Trump ‘piv­ots’ fur­ther to­ward xeno­pho­bia

Cecil Whig - - OPINION - Ruben Navarette Jr.

— Is this the “pivot” by Don­ald Trump we’ve all been wait­ing for? It looks more like a gi­ant step back­ward.

In­stead of adopt­ing a mod­er­ate po­si­tion on im­mi­gra­tion that could make the Repub­li­can pres­i­den­tial nom­i­nee more palat­able to the main­stream — which, polls in­di­cate, doesn’t fa­vor mass de­por­ta­tions and sup­ports earned le­gal sta­tus if il­le­gal im­mi­grants ac­knowl­edge wrong­do­ing — a re­cent shift in Trump’s im­mi­gra­tion plan makes the can­di­date ap­pear more xeno­pho­bic.

I didn’t be­lieve this was pos­si­ble for some­one who launched his cam­paign on a prom­ise to pro­tect Amer­i­cans from Mex­i­can crim­i­nals and rapists — a fear-mon­ger­ing tac­tic that seems passe now that Trump is more wor­ried about the Is­lamic State.

The can­di­date is fram­ing his re­cent call for “ex­treme vet­ting” of le­gal im­mi­grants who come from coun­tries where there is a lot of ter­ror­ism as a na­tional se­cu­rity mea­sure. Sup­pos­edly the ob­jec­tive is to pre­vent fu­ture at­tacks against the United States. Yet it’s also be­ing pitched as part of his over­all im­mi­gra­tion pol­icy.

This is not at all help­ful. As ev­i­denced by the ter­ror­ist at­tacks in San Bernardino and Or­lando, the new threat is from Mus­lim Amer­i­cans who are al­ready in the United States but have be­come rad­i­cal­ized. How does crack­ing down on im­mi­gra­tion stop that?

Also, the im­mi­gra­tion de­bate in the United States is largely a dis­cus­sion about what to do with Mex­i­can im­mi­grants who, in bet­ter eco­nomic times, stream across the U.S.-Mex­ico bor­der and who now seem to be headed in the op­po­site di­rec­tion. It’s not fair to mix this group with rad­i­cal Is­lamic ter­ror­ists. Here’s how we tell them apart: One threat­ens our lives by want­ing to do harm; the other makes our lives pos­si­ble by do­ing the cook­ing, land­scap­ing and vac­u­um­ing.

Trump’s vet­ting plan is the brain­child of Sen. Jeff Ses­sions of Alabama, to whom the can­di­date out­sourced the job of shap­ing his im­mi­gra­tion pol­icy.

Since th­ese ideas are on loan, Trump may not see them through if he is elected pres­i­dent. The GOP stan­dard-bearer seems to have no core be­liefs, but he does have a will­ing­ness to com­pro­mise. He might just be push­ing a right-wing hard line on im­mi­gra­tion to en­er­gize the GOP base, with no in­ten­tion of ever im­ple­ment­ing it.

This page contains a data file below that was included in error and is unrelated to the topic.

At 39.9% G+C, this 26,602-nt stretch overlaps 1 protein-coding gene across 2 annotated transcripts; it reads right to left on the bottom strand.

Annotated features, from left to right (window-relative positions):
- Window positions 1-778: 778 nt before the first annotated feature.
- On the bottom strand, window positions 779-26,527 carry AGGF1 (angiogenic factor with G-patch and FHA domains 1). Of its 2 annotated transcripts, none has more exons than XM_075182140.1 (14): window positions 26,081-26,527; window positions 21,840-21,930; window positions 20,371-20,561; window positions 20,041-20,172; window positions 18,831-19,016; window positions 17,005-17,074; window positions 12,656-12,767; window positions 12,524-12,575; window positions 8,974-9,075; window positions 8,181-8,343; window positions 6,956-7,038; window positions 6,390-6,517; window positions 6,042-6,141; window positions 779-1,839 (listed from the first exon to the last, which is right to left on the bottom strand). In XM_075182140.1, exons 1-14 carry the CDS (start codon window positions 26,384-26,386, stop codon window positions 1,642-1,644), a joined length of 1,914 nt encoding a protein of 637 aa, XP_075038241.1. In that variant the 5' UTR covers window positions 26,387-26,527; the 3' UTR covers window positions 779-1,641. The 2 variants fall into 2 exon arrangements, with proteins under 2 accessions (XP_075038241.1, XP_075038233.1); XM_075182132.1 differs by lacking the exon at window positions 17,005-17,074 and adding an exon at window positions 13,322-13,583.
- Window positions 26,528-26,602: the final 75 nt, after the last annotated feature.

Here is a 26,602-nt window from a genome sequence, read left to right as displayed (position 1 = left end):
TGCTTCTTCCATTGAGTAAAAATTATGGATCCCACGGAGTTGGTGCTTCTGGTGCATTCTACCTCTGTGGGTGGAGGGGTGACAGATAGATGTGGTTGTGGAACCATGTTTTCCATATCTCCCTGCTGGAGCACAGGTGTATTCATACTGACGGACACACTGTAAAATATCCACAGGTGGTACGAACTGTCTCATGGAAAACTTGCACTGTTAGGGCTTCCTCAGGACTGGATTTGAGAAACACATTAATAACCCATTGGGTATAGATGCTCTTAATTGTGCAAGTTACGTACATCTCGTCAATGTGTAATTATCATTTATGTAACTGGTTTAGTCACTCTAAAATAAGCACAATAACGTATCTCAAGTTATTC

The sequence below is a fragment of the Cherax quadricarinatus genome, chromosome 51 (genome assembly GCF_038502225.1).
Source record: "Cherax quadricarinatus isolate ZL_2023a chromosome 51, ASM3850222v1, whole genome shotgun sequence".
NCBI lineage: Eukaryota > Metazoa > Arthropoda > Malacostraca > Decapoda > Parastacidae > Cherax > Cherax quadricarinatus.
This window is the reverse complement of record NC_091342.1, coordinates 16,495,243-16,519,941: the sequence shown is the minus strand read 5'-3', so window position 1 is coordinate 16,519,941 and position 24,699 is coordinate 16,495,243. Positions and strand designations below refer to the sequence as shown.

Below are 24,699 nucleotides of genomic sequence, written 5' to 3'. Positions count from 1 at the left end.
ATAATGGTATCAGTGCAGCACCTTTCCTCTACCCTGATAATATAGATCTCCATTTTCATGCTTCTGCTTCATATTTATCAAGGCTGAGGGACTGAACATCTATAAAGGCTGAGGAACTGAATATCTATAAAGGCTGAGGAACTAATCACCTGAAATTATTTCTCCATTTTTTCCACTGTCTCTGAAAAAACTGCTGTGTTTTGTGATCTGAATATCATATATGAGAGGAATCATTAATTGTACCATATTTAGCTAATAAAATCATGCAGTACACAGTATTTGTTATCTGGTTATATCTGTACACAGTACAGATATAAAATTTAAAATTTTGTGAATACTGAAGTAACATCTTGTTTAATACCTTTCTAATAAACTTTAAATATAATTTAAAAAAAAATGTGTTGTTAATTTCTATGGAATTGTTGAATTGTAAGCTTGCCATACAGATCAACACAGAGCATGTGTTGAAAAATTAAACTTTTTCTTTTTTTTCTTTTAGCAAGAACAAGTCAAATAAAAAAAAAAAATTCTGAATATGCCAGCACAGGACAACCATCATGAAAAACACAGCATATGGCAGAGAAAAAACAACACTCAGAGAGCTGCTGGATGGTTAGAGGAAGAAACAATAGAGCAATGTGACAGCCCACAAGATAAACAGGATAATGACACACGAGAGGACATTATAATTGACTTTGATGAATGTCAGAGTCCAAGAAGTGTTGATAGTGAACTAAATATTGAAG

Ear­lier this year, Trump had an off-the-record con­ver­sa­tion

SAN DIEGO

with The New York Times ed­i­to­rial board in which he sup­pos­edly said that his cam­paign rhetoric about re­mov­ing scores of il­le­gal im­mi­grants with a “de­por­ta­tion force” was prob­a­bly not some­thing that he would fol­low through with. In­stead, Trump said, that kind of talk was merely the start­ing point of a ne­go­ti­a­tion.

This would mean that Ses­sions could soon find him­self on the side­lines, as have other Trump former ad­vis­ers. Still, for now, the se­na­tor seems to be driv­ing Trump’s pol­icy agenda on im­mi­gra­tion. And that’s not good.

It’s one thing to take a stand against il­le­gal im­mi­gra­tion be­cause, as Trump said early in his cam­paign, with­out laws and borders, you don’t have a coun­try. But it’s an­other thing to make it harder to im­mi­grate legally. Le­gal im­mi­gra­tion is some­thing that most Amer­i­cans sup­port, and seem to agree isn’t the real prob­lem.

Af­ter all, if you ar­gue that peo­ple have to fol­low the rules, how do you then turn around and pe­nal­ize those who have done just that??

You’d be sur­prised. This con­flat­ing of le­gal and il­le­gal im­mi­gra­tion hap­pens ev­ery day in the im­mi­gra­tion de­bate, which has al­ways been about keep­ing out not just the un­doc­u­mented but for­eign­ers in gen­eral.

For one thing, that’s where the num­bers are. There are, in the United States, more than three times as many for­eign-born Amer­i­cans (roughly 40 mil­lion) who are here legally as there are il­le­gal im­mi­grants (about 11 mil­lion).

Be­sides, some in­sist that le­gal im­mi­gra­tion leads to more il­le­gal im­mi­gra­tion be­cause peo­ple from other coun­tries will try to join fam­ily mem­bers in the United States, even if they must do so il­le­gally.

So, if what mo­ti­vates you to take a hard line against im­mi­gra­tion is a con­cern over the racial and eth­nic com­po­si­tion of Amer­ica, sooner or later you have to drop the pre­tense that you’re only con­cerned with il­le­gal im­mi­grants and go af­ter their le­gal brethren.

Ac­cord­ingly, whereas Trump was ini­tially wor­ried only about il­le­gal im­mi­grants, he now wants to put ob­sta­cles in the way of some le­gal im­mi­grants — if they come from the wrong coun­tries.

The GOP nom­i­nee brags about his in­tel­li­gence. But you have to won­der: What part of “le­gal” does The Don­ald not un­der­stand?

Ruben Navarette Jr. is a syn­di­cated colum­nist from the Wash­ing­ton Post. His email is reuben@ruben­navarette.com.

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